After days of seeming uncertainty, official satellite-watchers announced Tuesday that a dead NASA satellite broke up over the South Pacific, about as far away from large land masses as you can get.
NASA said the U.S. Air Force calculated that the 20-year-old Upper Atmosphere Research Satellite entered Earth's atmosphere generally above American Samoa at midnight ET Friday. Pieces of it started hitting the water another 300 miles (480 kilometers) to the northeast, southwest of Christmas Island, NASA said.
"It's a relatively uninhabited portion of the world, very remote," NASA orbital debris scientist Mark Matney said. "This is certainly a good spot in terms of risk."
Scientists who track space junk couldn't be happier with the result. "That's the way it should be. I think that's perfect," said Bill Ailor, director of the Center for Orbital and Reentry Debris Studies at the Aerospace Corp. "It's just as good as it gets."
The satellite was deployed into orbit in 1991 from the space shuttle Discovery to study Earth's upper atmosphere and its interaction with solar radiation and particles. Findings from the $740 million UARS mission helped confirm the link between Earth's ozone hole and emissions of industrial chemicals known as chlorofluorocarbons. In 2005, the mission ended and the satellite was placed into a gradually decaying disposal orbit.
No credible sightings reported
NASA and the Air Force alerted the general public almost three weeks ago that the satellite's end was near.
"Six years after the end of its productive scientific life, UARS broke into pieces during re-entry, and most of it burned up in the atmosphere," NASA wrote in a final status update.
Experts believe about two dozen metal pieces, weighing about 1,200 pounds (500 kilograms) in all, survived re-entry and fell over a 500-mile (800-kilometer) span.
"NASA is not aware of any possible debris sightings from this geographic area," the space agency said.
On Saturday, scientists said it was possible some pieces could have reached northwestern Canada, but NASA said Tuesday that the newly announced calculations show it landed earlier than they thought, nowhere near North America.
NASA wouldn't say exactly how it knew that the climate research satellite came in earlier, referring questions to the U.S. Air Force's Joint Space Operations Center. Air Force spokeswoman Julie Ziegenhorn said better computer model reconstruction after the satellite fell helped pinpoint where the satellite returned to Earth.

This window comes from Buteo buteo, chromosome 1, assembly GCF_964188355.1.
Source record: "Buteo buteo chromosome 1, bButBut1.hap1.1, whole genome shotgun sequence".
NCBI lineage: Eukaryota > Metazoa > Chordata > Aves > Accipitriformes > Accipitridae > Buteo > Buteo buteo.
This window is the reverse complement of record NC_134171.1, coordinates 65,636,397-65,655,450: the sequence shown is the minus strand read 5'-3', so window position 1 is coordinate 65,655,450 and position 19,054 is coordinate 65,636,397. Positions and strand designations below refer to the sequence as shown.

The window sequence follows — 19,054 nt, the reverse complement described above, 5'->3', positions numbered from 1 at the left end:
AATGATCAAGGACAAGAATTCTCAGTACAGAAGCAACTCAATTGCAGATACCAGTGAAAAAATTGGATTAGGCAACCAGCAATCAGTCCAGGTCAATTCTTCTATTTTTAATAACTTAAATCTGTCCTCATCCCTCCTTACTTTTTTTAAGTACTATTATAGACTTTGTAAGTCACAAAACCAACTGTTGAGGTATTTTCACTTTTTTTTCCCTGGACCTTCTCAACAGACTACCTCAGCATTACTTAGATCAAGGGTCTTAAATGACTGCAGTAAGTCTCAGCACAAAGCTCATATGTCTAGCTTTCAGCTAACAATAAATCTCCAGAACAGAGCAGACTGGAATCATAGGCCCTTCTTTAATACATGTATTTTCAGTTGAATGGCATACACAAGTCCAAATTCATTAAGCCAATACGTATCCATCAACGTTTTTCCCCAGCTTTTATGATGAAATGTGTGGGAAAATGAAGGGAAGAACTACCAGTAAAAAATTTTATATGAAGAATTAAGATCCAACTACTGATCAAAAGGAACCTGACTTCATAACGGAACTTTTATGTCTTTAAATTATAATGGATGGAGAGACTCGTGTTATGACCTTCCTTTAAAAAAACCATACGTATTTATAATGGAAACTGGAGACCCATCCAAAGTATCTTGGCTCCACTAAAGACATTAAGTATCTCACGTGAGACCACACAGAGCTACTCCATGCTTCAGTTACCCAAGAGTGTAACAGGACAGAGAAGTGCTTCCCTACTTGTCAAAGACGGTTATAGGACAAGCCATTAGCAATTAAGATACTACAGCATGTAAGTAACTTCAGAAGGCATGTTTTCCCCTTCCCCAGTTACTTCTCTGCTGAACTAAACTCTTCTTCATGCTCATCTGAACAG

Anatomy of a hoax
Immediately after the satellite's fall, one series of reports claimed that glowing bits of satellite debris were sighted over Okotoks in the Canadian province of Alberta. The reports began to go viral via Twitter, but the updates on the disposition of the debris soon took a sci-fi turn.
"The ground is covered with splinters of a tree it must have struck on its way down," one update read.
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Over the weekend, a Calgary filmmaker named Sebastian Salazar acknowledged that he was behind the "Oko-hoax," with the updates based on passages lifted from H.G. Wells' "War of the Worlds."
"I just started copying word for word what was on there, including the characters," Salazar told the Calgary Sun. He signaled the hoax by using the name "imnotgonnalie2u" for the Twitter account, with a winking face as the account's icon.
"The news guys weren't picking it up; they were, 'all right, we're going to wait for confirmation,' and good for them," Salazar said.
The Royal Canadian Mounted Police said they had no credible reports of satellite debris sightings. RCMP Sgt. Patrick Webb said Salazar would face no charges in connection with the stunt, and even played along with the joke. "We've only apprehended three little green men," he told the Calgary Herald. "We'll get those little buggers yet."
This report includes information from msnbc.com and The Associated Press.
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